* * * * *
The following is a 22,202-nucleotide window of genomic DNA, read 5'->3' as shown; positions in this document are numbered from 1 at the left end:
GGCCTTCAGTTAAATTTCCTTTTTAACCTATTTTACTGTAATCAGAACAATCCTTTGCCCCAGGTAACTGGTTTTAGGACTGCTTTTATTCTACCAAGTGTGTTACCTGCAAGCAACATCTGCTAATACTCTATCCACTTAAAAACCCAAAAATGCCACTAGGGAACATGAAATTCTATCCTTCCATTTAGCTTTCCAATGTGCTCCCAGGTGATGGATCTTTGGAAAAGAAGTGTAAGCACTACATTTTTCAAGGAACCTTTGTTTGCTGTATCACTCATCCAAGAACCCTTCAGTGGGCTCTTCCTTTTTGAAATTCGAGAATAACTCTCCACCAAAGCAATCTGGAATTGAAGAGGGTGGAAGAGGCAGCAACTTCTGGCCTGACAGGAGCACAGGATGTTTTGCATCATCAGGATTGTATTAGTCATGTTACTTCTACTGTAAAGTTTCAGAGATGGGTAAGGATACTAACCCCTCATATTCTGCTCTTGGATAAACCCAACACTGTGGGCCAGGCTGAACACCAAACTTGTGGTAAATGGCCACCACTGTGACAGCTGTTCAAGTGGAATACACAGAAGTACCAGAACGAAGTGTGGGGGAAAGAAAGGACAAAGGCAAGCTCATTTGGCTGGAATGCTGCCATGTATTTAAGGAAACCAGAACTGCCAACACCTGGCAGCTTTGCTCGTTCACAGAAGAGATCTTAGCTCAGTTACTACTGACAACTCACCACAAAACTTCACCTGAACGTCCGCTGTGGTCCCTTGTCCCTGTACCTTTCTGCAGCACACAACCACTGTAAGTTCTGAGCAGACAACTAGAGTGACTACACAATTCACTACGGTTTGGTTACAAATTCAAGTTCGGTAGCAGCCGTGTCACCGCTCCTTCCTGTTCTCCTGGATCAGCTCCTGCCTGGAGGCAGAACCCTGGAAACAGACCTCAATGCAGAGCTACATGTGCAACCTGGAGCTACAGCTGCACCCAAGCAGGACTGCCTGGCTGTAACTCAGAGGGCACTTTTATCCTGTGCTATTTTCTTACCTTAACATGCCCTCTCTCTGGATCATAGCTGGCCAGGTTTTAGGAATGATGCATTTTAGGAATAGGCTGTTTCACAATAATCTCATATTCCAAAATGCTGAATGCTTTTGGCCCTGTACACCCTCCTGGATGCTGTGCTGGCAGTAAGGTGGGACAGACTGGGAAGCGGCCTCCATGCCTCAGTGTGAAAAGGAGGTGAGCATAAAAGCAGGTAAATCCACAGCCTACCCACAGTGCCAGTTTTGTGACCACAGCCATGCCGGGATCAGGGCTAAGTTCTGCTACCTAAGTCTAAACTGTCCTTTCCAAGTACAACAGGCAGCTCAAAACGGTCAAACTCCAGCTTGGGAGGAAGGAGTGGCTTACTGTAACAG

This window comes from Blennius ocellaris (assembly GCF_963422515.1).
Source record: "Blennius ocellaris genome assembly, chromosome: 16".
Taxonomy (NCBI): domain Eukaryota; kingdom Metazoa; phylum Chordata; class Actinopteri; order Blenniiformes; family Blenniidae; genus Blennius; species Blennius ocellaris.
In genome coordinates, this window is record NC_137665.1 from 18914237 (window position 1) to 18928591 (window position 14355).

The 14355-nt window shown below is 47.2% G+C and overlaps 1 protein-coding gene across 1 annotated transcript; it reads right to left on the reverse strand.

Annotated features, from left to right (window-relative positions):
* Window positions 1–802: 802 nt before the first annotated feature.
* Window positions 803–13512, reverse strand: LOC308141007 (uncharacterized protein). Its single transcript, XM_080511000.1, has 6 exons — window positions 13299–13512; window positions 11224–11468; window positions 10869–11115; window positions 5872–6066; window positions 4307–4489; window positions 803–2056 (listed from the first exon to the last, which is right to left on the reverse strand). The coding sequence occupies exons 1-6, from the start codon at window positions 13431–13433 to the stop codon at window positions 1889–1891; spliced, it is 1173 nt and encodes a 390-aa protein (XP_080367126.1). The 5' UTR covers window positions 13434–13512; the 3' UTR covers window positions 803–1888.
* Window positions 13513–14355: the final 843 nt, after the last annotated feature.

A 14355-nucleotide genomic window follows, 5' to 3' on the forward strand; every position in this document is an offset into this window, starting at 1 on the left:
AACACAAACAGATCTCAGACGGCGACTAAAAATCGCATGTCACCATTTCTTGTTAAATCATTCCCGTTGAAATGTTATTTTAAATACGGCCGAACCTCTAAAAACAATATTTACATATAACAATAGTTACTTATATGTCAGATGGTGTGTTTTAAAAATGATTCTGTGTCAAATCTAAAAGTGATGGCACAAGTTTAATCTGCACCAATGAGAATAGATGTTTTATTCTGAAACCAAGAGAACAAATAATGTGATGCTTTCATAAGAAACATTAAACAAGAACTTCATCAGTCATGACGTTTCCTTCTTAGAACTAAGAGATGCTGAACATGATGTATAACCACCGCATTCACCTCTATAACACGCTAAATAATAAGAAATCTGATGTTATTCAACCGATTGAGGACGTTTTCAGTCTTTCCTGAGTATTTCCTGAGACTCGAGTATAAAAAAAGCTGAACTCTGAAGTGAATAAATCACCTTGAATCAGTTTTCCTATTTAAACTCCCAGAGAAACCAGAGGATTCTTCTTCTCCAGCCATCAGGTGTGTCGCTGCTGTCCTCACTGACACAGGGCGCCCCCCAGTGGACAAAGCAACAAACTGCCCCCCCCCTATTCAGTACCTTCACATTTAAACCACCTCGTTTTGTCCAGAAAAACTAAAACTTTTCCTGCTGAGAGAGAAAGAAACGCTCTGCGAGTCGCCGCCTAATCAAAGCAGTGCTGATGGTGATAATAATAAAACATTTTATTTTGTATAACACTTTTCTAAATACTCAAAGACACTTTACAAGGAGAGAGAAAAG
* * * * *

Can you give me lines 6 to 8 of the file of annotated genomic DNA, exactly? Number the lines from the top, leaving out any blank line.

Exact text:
In genome coordinates, this window is record NC_137665.1 from 18914237 (window position 1) to 18928591 (window position 14355).

The 14355-nt window shown below is 47.2% G+C and overlaps 1 protein-coding gene across 1 annotated transcript; it reads right to left on the reverse strand.

Annotated features, from left to right (window-relative positions):